Four of California’s five teams reached the postseason and two are still alive, as the Dodgers and Giants both play Game 3 of their respective NLDS series tonight. The Dodgers will send Hyun-jin Ryu to the mound to try and take a 2-1 lead over the Cardinals, while Madison Bumgarner and the Giants can sweep away the Nationals with a victory.
Here’s some news from around the Golden State…
- Angels GM Jerry Dipoto told reporters (including MLB.com’s Alden Gonzalez) that his team will focus on adding bench and pitching depth this offseason. Dipoto doesn’t forsee any big moves since he’s pleased with the team’s core players, saying “We feel we’re tweaks and turns from being a very good team again.”
- As several members of the Angels’ core get deeper into their 30’s, Bill Shaikin of the Los Angeles Times wonders if the team’s window of contention might only last for another season or two.
- The Angels will likely address their depth by being active on the minor league free agent market, CBS Sports’ Mike Axisa writes in a recap of the Halos’ 2014 season and a look ahead to their winter. Axisa suggests the team could sign a mid-tier free agent starter like Brandon McCarthy and/or Francisco Liriano, and then trade C.J. Wilson to free up some payroll space (while eating maybe half the $38MM still owed on Wilson’s contract). Dealing Wilson could be easier said than done given his partial no-trade clause (covering eight teams) and since Wilson is coming off a tough season.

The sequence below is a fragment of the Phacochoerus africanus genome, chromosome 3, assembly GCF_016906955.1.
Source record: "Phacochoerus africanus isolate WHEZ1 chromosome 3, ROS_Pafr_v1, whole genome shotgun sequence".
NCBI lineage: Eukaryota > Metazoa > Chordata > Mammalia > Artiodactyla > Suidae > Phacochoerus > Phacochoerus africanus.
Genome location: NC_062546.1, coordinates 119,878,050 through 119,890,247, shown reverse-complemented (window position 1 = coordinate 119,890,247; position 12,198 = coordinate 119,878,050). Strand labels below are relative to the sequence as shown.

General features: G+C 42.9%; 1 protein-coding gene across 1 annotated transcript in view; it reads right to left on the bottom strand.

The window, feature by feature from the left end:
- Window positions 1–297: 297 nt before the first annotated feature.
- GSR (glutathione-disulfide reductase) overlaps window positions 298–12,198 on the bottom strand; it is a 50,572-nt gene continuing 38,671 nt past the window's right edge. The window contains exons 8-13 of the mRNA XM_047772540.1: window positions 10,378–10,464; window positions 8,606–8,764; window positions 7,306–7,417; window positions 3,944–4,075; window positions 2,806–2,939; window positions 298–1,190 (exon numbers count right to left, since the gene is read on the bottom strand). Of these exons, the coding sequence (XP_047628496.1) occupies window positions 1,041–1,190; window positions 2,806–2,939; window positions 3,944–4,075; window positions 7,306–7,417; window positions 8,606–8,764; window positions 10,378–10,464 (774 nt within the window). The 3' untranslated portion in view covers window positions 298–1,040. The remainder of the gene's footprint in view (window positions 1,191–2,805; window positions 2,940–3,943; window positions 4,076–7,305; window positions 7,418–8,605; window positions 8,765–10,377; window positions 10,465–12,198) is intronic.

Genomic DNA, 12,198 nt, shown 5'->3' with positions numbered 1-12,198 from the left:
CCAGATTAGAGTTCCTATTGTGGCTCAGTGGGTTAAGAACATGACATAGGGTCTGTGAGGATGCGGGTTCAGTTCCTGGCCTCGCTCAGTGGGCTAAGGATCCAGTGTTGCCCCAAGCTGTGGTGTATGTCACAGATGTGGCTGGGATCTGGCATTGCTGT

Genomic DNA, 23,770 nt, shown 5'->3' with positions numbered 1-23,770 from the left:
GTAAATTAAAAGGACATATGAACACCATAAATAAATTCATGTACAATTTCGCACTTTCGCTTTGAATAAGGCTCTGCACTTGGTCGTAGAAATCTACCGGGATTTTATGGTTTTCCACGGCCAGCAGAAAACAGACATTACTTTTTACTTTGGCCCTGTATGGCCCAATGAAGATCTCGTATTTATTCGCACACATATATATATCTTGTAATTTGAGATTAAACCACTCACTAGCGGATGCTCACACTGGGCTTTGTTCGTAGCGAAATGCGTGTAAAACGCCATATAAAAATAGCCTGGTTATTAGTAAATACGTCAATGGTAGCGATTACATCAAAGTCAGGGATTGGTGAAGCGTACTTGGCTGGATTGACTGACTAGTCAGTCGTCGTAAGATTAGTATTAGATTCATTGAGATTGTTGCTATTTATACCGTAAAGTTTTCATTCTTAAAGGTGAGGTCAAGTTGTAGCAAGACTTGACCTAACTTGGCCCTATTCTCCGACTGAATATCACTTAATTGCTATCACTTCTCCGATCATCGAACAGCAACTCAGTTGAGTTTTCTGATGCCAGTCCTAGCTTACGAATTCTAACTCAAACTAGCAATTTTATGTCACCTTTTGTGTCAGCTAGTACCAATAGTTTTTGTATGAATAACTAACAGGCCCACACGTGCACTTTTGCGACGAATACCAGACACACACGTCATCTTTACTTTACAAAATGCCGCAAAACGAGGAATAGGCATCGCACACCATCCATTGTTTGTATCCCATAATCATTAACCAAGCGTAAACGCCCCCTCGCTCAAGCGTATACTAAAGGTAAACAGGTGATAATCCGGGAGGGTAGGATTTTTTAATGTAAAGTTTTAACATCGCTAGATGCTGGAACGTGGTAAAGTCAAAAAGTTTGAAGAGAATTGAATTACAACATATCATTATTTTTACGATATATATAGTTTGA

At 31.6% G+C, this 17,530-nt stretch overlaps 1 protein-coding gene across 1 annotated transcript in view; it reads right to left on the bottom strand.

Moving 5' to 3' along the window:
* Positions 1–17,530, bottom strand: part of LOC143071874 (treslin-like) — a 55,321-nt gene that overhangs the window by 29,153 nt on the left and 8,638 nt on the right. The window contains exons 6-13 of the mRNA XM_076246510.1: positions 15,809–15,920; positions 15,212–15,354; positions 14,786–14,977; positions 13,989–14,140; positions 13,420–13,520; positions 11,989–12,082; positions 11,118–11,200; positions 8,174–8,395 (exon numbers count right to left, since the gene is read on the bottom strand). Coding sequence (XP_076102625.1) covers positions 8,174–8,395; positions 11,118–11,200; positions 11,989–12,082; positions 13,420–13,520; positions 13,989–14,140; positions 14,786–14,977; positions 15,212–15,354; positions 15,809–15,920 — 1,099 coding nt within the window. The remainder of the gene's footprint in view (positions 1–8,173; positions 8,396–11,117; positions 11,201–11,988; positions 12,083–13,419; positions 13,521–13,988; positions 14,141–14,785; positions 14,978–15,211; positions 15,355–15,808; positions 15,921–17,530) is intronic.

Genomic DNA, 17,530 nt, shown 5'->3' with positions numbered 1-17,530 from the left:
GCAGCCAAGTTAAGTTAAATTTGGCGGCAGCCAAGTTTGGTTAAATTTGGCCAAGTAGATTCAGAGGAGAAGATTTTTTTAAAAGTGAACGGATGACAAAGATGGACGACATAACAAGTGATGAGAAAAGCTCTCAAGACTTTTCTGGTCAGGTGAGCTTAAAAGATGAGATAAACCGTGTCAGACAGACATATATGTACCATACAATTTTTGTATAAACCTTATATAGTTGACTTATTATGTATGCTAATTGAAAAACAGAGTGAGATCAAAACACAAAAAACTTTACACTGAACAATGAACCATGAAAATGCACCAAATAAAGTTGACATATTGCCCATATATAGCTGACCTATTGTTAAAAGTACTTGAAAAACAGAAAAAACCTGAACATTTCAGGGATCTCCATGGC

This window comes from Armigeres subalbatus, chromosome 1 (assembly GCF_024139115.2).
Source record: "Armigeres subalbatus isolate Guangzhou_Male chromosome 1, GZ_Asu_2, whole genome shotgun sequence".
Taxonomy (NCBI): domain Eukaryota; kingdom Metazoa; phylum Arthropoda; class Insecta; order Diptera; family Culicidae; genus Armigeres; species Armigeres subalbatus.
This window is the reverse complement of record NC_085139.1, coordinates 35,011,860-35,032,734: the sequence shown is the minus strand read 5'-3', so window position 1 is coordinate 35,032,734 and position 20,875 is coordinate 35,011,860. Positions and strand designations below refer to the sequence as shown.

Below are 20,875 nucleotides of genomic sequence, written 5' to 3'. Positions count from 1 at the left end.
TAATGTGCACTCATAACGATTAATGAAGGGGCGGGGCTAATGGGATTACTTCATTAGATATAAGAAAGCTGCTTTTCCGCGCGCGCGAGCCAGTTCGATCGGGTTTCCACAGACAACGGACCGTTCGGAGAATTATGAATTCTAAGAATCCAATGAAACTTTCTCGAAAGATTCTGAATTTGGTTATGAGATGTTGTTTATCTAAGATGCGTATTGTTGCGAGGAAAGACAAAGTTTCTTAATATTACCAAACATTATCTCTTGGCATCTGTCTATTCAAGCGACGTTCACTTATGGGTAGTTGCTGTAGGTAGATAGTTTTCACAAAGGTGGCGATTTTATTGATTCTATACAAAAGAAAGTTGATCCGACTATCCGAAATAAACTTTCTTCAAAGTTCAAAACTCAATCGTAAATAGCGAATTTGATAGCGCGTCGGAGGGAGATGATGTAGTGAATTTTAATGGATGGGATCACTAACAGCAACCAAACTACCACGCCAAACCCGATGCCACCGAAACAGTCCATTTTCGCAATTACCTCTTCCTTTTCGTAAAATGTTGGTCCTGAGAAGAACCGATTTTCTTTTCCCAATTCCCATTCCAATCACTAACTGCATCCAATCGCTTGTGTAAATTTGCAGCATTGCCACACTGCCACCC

- The Athletics will “be stuck on this treadmill” of early postseason exits “until the team is sold” due to a lack of payroll support from ownership, Bruce Jenkins of the San Francisco Chronicle opines. Jenkins also criticized Billy Beane’s recent defense of the Jon Lester trade, as Jenkins felt it didn’t show much faith in the rest of the A’s roster.
- Jed Lowrie is open to playing second base rather than shortstop, just as long as he has a stable everyday spot and not switching between the two middle infield positions, he tells MLB.com’s Jane Lee. Lowrie will be a free agent this offseason and is “certainly open to hearing what the A’s have to say” about re-signing him, as he enjoys playing with his teammates and for Bob Melvin.
- The Giants aren’t usually mentioned in discussions of baseball’s best farm systems, yet homegrown players are the backbone of both this year’s roster and the club’s recent World Series winners, Alex Pavlovic of the San Jose Mercury News writes. Fourteen of the players on the Giants’ roster were drafted or signed by the team, the second-most homegrown products of any of the eight Division Series clubs.